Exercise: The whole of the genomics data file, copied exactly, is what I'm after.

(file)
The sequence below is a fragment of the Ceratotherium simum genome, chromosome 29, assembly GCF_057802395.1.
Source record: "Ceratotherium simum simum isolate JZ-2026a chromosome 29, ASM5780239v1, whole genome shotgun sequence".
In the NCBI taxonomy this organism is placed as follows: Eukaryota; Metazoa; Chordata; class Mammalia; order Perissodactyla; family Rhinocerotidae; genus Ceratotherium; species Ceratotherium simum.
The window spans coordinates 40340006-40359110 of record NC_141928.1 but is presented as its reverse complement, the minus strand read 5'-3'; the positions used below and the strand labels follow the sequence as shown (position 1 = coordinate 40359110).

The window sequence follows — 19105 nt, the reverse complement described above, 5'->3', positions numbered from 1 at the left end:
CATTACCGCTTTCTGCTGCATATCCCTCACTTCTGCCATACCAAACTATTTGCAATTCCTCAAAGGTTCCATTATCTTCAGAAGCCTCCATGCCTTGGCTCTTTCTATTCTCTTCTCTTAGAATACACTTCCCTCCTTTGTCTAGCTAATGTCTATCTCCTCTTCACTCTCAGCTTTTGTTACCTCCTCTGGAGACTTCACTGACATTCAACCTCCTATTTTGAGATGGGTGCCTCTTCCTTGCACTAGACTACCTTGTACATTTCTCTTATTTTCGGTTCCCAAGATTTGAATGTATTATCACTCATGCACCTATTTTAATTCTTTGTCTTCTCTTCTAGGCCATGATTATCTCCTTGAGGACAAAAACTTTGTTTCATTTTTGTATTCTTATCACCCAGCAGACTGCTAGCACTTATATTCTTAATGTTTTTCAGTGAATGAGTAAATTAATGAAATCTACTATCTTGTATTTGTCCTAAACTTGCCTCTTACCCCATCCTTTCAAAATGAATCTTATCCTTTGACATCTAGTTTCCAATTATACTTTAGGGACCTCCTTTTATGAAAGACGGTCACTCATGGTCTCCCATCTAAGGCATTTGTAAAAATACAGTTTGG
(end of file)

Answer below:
The sequence below is a fragment of the Ceratotherium simum genome, chromosome 29, assembly GCF_057802395.1.
Source record: "Ceratotherium simum simum isolate JZ-2026a chromosome 29, ASM5780239v1, whole genome shotgun sequence".
In the NCBI taxonomy this organism is placed as follows: Eukaryota; Metazoa; Chordata; class Mammalia; order Perissodactyla; family Rhinocerotidae; genus Ceratotherium; species Ceratotherium simum.
The window spans coordinates 40340006-40359110 of record NC_141928.1 but is presented as its reverse complement, the minus strand read 5'-3'; the positions used below and the strand labels follow the sequence as shown (position 1 = coordinate 40359110).

The window sequence follows — 19105 nt, the reverse complement described above, 5'->3', positions numbered from 1 at the left end:
CATTACCGCTTTCTGCTGCATATCCCTCACTTCTGCCATACCAAACTATTTGCAATTCCTCAAAGGTTCCATTATCTTCAGAAGCCTCCATGCCTTGGCTCTTTCTATTCTCTTCTCTTAGAATACACTTCCCTCCTTTGTCTAGCTAATGTCTATCTCCTCTTCACTCTCAGCTTTTGTTACCTCCTCTGGAGACTTCACTGACATTCAACCTCCTATTTTGAGATGGGTGCCTCTTCCTTGCACTAGACTACCTTGTACATTTCTCTTATTTTCGGTTCCCAAGATTTGAATGTATTATCACTCATGCACCTATTTTAATTCTTTGTCTTCTCTTCTAGGCCATGATTATCTCCTTGAGGACAAAAACTTTGTTTCATTTTTGTATTCTTATCACCCAGCAGACTGCTAGCACTTATATTCTTAATGTTTTTCAGTGAATGAGTAAATTAATGAAATCTACTATCTTGTATTTGTCCTAAACTTGCCTCTTACCCCATCCTTTCAAAATGAATCTTATCCTTTGACATCTAGTTTCCAATTATACTTTAGGGACCTCCTTTTATGAAAGACGGTCACTCATGGTCTCCCATCTAAGGCATTTGTAAAAATACAGTTTGG